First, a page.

The number of women CEOs of Fortune 500 companies increased this week when IBM (No. 7 in The DiversityInc Top 50 Companies for Diversity) announced that Virginia M. Rometty, currently senior vice president and group executive for sales, marketing and strategy, would succeed retiring CEO Samuel J. Palmisano. When Rometty officially assumes the position on Jan. 1, she will become the 17th woman CEO of a Fortune 500 company and the first woman leader in IBM’s 100-year history.
Other Fortune 500 female CEOs include: Irene B. Rosenfeld, Kraft Foods (No. 9 in The DiversityInc Top 50 Companies for Diversity); Angela F. Braly, WellPoint (No. 36); Beth Mooney, KeyCorp (one of DiversityInc’s 25 Noteworthy Companies); Ursula M. Burns, Xerox; Lynn L. Elsenhans, Sunoco; Andrea Jung, Avon; Ellen J. Kullman, DuPont; Gracia C. Martore, Gannett; Denise M. Morrison, Campbell Soup; Deanna M. Mulligan, Guardian; Carol M. Meyrowitz, TJX; Indra K. Nooyi, PepsiCo; Debra L. Reed, Sempra Energy; Laura J. Sen, BJ’s Wholesale Club; Meg Whitman, HP; and Patricia A. Woertz, Archer Daniels Midland. (Health Care Service Corporation, No. 26 on the DiversityInc Top 50 list, is not a Fortune 500 company but also has a woman CEO, Pat Hemingway Hall.) Heather Bresch will assume the role of CEO at Mylan, effective Jan. 1, bringing the number of women CEOs to 18.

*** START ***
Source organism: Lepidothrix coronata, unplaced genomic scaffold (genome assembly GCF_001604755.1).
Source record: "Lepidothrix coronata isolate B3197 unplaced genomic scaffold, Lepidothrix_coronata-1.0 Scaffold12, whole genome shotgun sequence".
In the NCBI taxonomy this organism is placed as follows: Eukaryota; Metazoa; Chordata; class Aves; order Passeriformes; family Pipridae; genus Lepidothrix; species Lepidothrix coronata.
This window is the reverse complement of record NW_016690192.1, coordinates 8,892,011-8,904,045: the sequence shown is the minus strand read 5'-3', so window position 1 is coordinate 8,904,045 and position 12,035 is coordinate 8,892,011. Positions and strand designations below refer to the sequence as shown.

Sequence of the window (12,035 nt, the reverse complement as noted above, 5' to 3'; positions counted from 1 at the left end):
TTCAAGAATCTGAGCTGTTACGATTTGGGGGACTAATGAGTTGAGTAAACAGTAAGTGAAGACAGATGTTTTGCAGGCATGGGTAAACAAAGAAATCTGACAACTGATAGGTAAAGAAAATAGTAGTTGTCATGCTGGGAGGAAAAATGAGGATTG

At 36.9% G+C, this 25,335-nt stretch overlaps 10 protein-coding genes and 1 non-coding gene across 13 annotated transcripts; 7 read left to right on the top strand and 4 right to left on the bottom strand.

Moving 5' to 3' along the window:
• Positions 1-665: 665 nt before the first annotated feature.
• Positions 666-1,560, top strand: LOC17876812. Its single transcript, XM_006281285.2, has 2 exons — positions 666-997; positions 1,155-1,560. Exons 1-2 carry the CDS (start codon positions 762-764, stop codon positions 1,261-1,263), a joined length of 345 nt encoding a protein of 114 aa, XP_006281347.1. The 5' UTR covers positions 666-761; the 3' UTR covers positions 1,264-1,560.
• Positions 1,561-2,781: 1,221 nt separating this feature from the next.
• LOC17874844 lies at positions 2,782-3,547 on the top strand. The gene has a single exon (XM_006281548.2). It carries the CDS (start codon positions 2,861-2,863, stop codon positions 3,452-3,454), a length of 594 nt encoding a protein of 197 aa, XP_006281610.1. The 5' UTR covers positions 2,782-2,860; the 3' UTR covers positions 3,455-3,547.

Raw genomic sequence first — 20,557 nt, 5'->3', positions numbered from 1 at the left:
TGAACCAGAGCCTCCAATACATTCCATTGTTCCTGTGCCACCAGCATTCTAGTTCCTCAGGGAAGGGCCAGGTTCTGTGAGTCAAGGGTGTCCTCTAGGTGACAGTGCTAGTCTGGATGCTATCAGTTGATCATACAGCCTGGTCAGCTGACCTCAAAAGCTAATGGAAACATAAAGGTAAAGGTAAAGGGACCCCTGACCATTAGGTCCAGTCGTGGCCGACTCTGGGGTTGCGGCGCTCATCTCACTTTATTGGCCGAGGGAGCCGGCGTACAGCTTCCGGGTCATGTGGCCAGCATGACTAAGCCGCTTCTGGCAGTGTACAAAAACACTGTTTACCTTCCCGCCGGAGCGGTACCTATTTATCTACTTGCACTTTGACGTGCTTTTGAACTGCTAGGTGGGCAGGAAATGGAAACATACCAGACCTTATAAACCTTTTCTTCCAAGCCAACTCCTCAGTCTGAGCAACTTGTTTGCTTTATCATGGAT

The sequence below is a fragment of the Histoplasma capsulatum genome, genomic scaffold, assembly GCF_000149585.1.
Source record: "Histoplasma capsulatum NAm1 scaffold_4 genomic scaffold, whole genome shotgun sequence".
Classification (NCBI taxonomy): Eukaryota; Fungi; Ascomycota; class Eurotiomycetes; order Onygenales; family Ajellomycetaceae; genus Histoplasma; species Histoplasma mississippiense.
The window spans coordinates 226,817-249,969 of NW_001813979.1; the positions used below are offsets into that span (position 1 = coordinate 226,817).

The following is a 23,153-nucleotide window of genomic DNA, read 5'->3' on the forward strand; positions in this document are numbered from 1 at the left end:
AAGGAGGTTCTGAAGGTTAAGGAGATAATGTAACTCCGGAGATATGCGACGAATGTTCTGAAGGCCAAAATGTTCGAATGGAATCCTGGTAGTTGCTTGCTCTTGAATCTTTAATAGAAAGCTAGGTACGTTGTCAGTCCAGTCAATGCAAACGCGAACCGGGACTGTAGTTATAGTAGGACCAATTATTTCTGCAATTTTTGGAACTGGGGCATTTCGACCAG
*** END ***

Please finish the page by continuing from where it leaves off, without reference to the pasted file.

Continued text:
Fortune 500 CEOs remain primarily white and male. Rometty’s addition to this listing results in only an incremental shift (a 1.0 percent gain to total 3.4 percent; 3.6 percent if including Bresch) in the percentage of female Fortune 500 CEOs. There are four Black (0.8 percent), nine Asian (1.8 percent) and five Latino (1 percent) CEOs. They include: Kenneth Chenault, American Express (No. 13); Kenneth C. Frazier, Merck & Co. (No.15); and Ajay Banga, MasterCard (No. 31).
Rometty is now one of two women who head a company in the traditionally male-dominated technology market. Former eBay President and CEO Meg Whitman was named in September as president and CEO of HP.
“There is no greater privilege in business than to be asked to lead IBM, especially at this moment,” says Rometty. “Today, IBM’s strategies and business model are correct. Our ability to execute and deliver consistent results for clients and shareholders is strong.”
Rometty holds a bachelor’s degree with high honors in computer science and electrical engineering from Northwestern University. She joined IBM in 1981 as a systems engineer. She has held multiple leadership positions at the company, including general manager of IBM Global Services, Americas, and IBM’s Global Insurance and Financial Services Sector, as well as senior vice president of IBM Global Business Services.
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The DiversityInc Top 10 Companies for Executive Women